I find the prophecies and the pro-and-con arguments regarding their validity to be intriguing. That means I don’t subscribe to any of the theories that they are absolutely and without question the work of St. Malachy (more on that later), or that they are absolutely a pious forgery. It also means that I firmly reject and repudiate the particularly malicious and absurd “Christian” speculation (i.e., from Protestants who claim to be Christians) that the prophecies were purposely written due to an evil “scheme” of the “papist” Church. (If you’re a Catholic reading this, please take a moment to pull down your eyebrows from the ceiling and pull up your jaw from the floor.) The sophistries (meaning “false reasoning”) involved to reach the latter, nefarious conclusion are (literally) devilishly clever imitations of reason to anyone who confuses reason with rationalism. They might even be amusing, if the growing number of “Christians” who subscribe to it were not seriously duped but deadly serious.
--“Clement XIII (reigned 1758-1769) is described as Rosa Umbriae (‘The Rose of Umbria’). This pontiff had been governor of Rieti in Umbria, and the symbol of that district was a rose.”
If this list is correct, it means that the current pope, Benedict XVI, is “the glory of the olive” and the next pope is Petrus Romanus, or “Peter the Roman.”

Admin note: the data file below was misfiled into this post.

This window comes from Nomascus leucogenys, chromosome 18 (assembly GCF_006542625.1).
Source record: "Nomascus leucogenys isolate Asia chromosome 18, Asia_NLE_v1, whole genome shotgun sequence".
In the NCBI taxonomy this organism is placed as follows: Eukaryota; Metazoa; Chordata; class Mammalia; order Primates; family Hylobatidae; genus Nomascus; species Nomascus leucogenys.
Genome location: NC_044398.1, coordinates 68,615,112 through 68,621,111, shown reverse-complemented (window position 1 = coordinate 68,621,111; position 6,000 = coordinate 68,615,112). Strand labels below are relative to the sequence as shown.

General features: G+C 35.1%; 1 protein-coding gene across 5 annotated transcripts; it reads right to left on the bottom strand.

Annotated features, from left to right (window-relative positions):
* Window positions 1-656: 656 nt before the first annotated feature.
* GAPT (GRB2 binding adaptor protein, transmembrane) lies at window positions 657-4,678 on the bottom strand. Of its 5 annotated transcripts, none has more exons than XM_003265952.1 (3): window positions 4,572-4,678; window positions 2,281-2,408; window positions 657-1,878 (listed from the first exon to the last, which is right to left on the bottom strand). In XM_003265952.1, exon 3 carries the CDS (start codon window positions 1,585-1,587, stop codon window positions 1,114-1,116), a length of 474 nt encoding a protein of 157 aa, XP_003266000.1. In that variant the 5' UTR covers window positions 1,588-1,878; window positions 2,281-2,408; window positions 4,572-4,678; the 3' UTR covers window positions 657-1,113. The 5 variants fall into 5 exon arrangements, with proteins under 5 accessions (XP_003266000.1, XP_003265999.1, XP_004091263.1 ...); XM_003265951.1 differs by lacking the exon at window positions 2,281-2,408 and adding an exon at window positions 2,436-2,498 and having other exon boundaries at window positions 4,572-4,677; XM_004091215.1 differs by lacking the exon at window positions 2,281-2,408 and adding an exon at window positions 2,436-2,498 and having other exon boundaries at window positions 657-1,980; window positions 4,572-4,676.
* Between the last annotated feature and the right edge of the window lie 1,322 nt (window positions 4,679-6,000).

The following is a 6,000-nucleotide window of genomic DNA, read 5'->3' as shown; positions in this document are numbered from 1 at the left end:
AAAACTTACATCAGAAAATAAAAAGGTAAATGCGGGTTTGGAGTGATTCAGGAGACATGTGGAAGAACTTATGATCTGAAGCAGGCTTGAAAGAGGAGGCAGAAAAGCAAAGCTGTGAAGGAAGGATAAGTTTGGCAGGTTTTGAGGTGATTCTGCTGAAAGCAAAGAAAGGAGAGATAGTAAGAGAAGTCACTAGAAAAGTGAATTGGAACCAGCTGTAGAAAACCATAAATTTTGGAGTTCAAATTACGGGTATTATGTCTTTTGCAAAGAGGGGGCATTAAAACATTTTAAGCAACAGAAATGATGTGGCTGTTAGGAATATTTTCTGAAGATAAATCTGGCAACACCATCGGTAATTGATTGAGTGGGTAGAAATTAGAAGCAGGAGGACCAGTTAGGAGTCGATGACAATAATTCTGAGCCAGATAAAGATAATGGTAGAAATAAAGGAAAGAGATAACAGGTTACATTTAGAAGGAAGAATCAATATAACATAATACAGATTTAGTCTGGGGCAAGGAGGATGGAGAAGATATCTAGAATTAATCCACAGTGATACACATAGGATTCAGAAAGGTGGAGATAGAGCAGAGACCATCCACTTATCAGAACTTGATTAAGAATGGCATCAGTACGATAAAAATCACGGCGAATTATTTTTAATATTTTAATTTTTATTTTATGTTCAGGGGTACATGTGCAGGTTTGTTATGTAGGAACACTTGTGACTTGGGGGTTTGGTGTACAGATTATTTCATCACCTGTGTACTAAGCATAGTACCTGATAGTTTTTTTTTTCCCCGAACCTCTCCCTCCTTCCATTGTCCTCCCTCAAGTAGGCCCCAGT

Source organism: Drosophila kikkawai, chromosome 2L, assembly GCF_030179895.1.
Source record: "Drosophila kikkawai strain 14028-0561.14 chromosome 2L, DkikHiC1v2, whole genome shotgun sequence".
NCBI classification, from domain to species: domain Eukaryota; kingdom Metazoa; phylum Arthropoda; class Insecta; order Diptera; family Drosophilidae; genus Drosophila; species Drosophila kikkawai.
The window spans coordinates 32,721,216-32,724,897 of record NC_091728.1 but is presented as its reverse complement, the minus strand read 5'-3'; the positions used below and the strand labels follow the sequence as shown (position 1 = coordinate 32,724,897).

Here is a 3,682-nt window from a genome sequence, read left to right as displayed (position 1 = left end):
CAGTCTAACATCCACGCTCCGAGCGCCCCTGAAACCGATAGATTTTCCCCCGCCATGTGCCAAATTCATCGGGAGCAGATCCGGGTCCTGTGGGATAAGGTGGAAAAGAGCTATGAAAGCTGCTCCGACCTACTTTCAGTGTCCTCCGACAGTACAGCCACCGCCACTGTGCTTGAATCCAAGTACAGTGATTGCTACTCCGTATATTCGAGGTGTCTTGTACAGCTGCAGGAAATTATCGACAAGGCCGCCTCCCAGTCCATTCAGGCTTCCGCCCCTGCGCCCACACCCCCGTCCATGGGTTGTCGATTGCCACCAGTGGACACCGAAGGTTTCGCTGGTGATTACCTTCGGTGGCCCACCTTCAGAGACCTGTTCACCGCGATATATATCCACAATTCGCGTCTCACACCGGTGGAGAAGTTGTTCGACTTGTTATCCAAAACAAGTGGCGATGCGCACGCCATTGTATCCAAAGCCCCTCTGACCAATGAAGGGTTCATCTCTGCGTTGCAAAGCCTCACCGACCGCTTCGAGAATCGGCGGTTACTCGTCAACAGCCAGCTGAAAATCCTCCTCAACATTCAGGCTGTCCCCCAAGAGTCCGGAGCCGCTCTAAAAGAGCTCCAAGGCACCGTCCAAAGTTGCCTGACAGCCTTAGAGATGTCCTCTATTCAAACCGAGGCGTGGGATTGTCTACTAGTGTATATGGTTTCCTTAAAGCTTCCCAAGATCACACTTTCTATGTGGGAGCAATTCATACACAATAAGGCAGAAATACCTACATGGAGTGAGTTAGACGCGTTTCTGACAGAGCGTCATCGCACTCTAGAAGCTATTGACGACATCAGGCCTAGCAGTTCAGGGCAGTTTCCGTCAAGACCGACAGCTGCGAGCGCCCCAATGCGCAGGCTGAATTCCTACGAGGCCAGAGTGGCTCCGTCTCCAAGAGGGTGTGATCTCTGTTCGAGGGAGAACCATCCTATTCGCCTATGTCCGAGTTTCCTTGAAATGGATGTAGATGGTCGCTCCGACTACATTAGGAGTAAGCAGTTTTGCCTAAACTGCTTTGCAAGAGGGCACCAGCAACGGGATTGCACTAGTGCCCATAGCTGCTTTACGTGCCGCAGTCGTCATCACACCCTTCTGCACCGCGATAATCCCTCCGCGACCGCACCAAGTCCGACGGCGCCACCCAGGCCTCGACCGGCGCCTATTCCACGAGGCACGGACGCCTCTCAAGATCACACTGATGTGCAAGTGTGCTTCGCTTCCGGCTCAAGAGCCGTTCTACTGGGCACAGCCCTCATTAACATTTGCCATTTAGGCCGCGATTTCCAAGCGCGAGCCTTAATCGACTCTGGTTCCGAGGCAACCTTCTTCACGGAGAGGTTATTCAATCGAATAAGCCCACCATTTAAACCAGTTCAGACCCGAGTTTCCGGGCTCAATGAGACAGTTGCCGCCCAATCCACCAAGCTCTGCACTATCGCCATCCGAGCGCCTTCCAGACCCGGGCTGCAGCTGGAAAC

Anti-pope means a pretended pope. The anti-popes were men who by the aid of faithless Christians or others unlawfully seized and claimed the papal power while the lawful pope was in prison or exile. (Baltimore Catechism #3, Q&A: Regarding Anti-Popes, 1891)
Since the second century, the list of anti-popes ranges from a total of 37 to 42. However, if we began to remove a subjective number of alleged anti-popes (starting in 1139 A.D., the year St. Malachy allegedly wrote the papal prophecy list), then what? It would mean that, while we cannot be sure of the number of anti-popes, there is enough lee-way to ascertain that we have not yet arrived to the prophesied reign of Petrus Romanus.
Is it possible that anti-popes do appear on the list (but who are not yet investigated by the Church and definitively judged to be anti-popes)? After all, only a true pope (following an anti-pope) or a valid Church council can make that judgment. So how would Pope Innocent II know simply by reading the list which popes of the future were true Sovereign Pontiffs and which were not? The bottom line is that we simply cannot know if all of these interpretations of St. Malachy’s list are “on the mark.” For example, O’Connor doesn’t explain why “Stag of the Siren” fits John XXIII (especially since John XXIII was a 20th century pope; he did not reign between 1410-1415, as O’Connor’s list shows as the first time that pope appears on the list. Perhaps "XXIII" was a misprint?) Without any hint of explanation, I can find no reasoning which supports the allusion that John XXIII twice appears on the papal list.
Or we could remove John XXXIII from fitting one of the two supposed spots and then move each pope one slot up on the list. If that is the case, the last two popes before Benedict XVI were “Flowers of Flowers” (Pope John Paul I, who died within a month of becoming pope, dying in the flower of his onset to the papacy) and “From the Half of the Moon” (Pope John Paul II). One could just as easily fit circumstances during John Paul II's pontificate to the alleged Malachy description.